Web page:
British Columbia: Rank-and-file outrage at betrayal of hospital workers’ struggle

By Keith Jones
12 May 2004

The British Columbia Federation of Labour (BCFL) and the Hospital Employees Union (HEU) are facing a torrent of rank-and-file criticism for their short-circuiting of a strike by more than forty thousand hospital workers that threatened to become the spearhead of a working class challenge to the right-wing provincial Liberal government of Gordon Campbell.

The hospital workers’ defiance of the Liberals’ strikebreaking legislation, Bill 37, galvanized workers across the province, prompting wildcat strikes by both public sector and forestry industry workers. Fearing they were losing control of the rank and file, the Canadian Union of Public Employees (CUPE), followed shortly thereafter by the Canadian Auto Workers, BC Teachers’ Federation and other unions, called a province-wide “day of protest” for Monday, May 3.

Meanwhile, behind the scenes, the union officialdom and their allies in the New Democratic Party were pleading with the Liberals to make some minor adjustments to Bill 37, so they could more readily justify their capitulation. “Our first goal,” declared BCFL spokesperson Jessie Uppal, “is to get a deal.”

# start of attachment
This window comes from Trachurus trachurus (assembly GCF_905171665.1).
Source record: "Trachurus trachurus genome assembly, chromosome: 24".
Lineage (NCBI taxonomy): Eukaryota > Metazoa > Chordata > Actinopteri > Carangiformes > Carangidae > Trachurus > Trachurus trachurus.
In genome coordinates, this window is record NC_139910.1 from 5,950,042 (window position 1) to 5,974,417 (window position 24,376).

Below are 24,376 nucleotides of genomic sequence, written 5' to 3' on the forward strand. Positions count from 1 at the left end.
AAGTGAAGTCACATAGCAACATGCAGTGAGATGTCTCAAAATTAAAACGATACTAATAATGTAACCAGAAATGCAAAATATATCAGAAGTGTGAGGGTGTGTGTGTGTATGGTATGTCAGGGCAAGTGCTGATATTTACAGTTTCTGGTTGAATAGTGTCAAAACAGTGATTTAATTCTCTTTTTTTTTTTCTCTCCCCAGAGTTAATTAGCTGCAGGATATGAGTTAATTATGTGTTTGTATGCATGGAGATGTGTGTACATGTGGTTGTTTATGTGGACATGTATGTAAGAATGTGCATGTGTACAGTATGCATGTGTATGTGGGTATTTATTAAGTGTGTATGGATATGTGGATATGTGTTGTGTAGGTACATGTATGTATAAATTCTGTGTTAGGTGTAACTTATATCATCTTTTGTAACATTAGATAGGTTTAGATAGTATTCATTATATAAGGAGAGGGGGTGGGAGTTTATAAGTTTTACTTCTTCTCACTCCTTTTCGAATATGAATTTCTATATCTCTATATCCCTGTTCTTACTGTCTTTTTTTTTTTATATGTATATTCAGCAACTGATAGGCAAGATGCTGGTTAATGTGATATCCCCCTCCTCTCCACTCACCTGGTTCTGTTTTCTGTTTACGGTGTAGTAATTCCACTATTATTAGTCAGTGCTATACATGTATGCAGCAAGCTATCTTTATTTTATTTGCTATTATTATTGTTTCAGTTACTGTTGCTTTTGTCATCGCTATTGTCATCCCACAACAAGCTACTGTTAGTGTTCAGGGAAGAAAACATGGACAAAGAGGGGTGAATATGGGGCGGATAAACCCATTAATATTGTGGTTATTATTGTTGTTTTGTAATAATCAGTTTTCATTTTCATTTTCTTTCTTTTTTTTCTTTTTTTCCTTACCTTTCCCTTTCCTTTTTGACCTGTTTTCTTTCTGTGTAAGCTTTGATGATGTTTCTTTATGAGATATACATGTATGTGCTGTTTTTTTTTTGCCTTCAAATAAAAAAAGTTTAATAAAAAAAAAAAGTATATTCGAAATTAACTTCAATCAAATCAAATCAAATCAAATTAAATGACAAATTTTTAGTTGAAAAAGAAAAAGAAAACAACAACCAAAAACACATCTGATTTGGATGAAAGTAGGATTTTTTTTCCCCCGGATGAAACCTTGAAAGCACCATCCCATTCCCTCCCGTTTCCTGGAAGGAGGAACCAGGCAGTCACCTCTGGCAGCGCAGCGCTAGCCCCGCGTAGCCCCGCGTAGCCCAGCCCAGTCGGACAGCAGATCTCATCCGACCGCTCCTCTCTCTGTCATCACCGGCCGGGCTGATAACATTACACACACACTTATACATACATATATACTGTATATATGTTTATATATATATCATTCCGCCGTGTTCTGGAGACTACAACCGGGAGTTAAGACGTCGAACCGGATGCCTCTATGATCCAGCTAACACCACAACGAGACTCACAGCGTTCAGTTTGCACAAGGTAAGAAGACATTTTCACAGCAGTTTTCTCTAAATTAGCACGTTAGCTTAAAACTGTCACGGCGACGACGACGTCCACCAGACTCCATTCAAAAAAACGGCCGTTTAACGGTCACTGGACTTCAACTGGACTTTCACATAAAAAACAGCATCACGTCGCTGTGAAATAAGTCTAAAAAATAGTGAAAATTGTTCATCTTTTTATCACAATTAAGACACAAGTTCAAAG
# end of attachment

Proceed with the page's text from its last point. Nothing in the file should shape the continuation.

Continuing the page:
Late on the evening of May 2, BCFL and HEU leaders announced they had reached an agreement with the Liberal government—an agreement that enshrines a 15 percent pay cut and massive job losses. They then immediately ordered the tens of thousands of workers poised to join the hospital workers on the streets in the coming hours to “stand down.”

Nonetheless, thousands of workers did stay off the job for part or all of the following day, many quite consciously as an act of defiance directed at the union leadership as much as at the Liberal government. Union officials found themselves confronted, and sometimes literally encircled, by members angered by the onerous terms imposed on the hospital workers, but also by the sabotage of the broader struggle against the hated Liberal regimes. Among the sites picketed was the suburban Vancouver headquarters of the HEU.

To try to pacify their members, CUPE, the national union with which the HEU is affiliated, hosted a discussion forum on the settlement on its website. In posting after posting, workers denounced the agreement as a “betrayal” and a “sellout.” Some called for the resignation of HEU negotiator Chris Allutt and other union officials. Typical was the following comment: “I’m disappointed that the general day of protest never happened. All this grand talk fizzled out to squeaming and bowing to the government.”